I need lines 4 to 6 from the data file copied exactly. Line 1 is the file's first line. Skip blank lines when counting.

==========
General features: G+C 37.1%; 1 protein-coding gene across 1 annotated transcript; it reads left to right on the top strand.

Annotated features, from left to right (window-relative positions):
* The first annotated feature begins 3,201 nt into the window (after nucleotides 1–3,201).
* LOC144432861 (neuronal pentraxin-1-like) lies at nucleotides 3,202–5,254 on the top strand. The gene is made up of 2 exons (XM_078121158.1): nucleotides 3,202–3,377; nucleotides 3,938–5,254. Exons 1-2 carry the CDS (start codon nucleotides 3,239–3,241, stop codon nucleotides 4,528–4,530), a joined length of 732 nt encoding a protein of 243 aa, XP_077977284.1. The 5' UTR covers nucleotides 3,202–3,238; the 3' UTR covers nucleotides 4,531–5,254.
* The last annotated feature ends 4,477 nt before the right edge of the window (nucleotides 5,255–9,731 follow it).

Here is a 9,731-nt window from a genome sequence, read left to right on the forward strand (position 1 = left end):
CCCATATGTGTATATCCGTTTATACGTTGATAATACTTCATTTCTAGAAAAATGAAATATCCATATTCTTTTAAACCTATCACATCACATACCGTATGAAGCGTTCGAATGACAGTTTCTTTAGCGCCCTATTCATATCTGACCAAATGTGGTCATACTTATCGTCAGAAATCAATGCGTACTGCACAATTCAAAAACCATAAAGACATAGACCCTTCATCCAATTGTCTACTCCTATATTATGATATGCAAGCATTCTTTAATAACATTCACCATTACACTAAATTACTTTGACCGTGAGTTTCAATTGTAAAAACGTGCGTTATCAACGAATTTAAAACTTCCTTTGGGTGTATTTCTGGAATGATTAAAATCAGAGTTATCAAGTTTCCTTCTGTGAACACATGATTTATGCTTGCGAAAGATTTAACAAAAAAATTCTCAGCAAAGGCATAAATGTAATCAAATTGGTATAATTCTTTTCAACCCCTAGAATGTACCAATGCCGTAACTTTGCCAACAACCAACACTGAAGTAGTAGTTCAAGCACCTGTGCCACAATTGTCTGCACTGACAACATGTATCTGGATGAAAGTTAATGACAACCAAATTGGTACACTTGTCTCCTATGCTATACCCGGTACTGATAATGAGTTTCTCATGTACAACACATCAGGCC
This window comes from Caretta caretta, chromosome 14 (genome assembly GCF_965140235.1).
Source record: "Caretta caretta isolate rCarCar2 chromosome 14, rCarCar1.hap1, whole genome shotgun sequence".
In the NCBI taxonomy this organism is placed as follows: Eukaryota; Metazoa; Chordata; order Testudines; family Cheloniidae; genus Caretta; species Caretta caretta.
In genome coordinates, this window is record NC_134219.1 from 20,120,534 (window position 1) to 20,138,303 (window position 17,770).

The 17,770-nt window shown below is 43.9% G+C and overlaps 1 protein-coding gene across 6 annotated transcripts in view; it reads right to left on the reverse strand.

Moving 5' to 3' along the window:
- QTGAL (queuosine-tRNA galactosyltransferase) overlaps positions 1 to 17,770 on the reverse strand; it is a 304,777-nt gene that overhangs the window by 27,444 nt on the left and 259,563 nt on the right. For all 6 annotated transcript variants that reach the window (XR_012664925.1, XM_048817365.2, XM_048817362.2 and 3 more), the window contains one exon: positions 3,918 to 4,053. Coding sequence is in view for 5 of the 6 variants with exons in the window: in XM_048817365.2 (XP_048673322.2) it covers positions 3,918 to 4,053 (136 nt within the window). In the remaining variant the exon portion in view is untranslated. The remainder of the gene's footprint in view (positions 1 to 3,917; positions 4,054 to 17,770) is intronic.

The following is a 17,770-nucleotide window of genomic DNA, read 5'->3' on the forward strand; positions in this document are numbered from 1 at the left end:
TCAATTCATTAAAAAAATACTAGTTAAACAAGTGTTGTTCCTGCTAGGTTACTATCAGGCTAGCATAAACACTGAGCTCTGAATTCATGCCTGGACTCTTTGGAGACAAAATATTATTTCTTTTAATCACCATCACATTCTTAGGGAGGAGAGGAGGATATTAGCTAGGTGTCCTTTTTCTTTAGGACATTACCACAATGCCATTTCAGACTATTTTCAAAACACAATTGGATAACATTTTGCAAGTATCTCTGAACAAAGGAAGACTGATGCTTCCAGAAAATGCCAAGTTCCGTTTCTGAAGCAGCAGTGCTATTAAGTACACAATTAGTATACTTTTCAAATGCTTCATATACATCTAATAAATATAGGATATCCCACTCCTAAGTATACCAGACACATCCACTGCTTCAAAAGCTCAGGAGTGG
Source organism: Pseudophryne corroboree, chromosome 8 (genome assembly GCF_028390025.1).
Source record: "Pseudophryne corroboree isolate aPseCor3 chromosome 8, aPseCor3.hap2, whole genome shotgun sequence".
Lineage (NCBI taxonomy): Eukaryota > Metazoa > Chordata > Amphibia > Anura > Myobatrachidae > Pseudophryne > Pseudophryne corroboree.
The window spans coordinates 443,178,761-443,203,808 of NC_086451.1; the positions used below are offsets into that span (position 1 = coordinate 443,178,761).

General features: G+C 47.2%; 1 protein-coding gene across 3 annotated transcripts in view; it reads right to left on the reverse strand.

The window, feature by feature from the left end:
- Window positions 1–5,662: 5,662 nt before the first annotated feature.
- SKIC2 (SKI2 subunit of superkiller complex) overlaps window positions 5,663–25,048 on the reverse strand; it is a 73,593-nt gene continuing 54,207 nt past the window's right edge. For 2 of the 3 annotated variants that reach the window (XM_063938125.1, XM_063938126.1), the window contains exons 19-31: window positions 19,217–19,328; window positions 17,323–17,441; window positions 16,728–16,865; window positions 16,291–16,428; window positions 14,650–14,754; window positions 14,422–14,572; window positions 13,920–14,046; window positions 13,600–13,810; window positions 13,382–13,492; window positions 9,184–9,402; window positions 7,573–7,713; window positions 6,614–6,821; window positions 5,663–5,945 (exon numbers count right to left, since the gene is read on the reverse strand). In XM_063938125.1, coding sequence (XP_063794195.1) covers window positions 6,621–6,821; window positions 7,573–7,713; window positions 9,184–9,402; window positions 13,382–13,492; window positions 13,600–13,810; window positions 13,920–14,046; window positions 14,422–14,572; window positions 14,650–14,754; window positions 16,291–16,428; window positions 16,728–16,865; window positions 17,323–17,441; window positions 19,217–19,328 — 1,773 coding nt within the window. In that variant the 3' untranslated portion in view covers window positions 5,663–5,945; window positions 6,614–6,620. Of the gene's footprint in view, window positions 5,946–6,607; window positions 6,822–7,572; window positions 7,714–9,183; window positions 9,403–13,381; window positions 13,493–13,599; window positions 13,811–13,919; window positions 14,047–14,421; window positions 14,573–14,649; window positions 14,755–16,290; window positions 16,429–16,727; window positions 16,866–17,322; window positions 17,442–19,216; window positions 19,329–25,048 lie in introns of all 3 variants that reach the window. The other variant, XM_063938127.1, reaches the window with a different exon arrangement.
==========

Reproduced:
* LOC144432861 (neuronal pentraxin-1-like) lies at nucleotides 3,202–5,254 on the top strand. The gene is made up of 2 exons (XM_078121158.1): nucleotides 3,202–3,377; nucleotides 3,938–5,254. Exons 1-2 carry the CDS (start codon nucleotides 3,239–3,241, stop codon nucleotides 4,528–4,530), a joined length of 732 nt encoding a protein of 243 aa, XP_077977284.1. The 5' UTR covers nucleotides 3,202–3,238; the 3' UTR covers nucleotides 4,531–5,254.
* The last annotated feature ends 4,477 nt before the right edge of the window (nucleotides 5,255–9,731 follow it).

Here is a 9,731-nt window from a genome sequence, read left to right on the forward strand (position 1 = left end):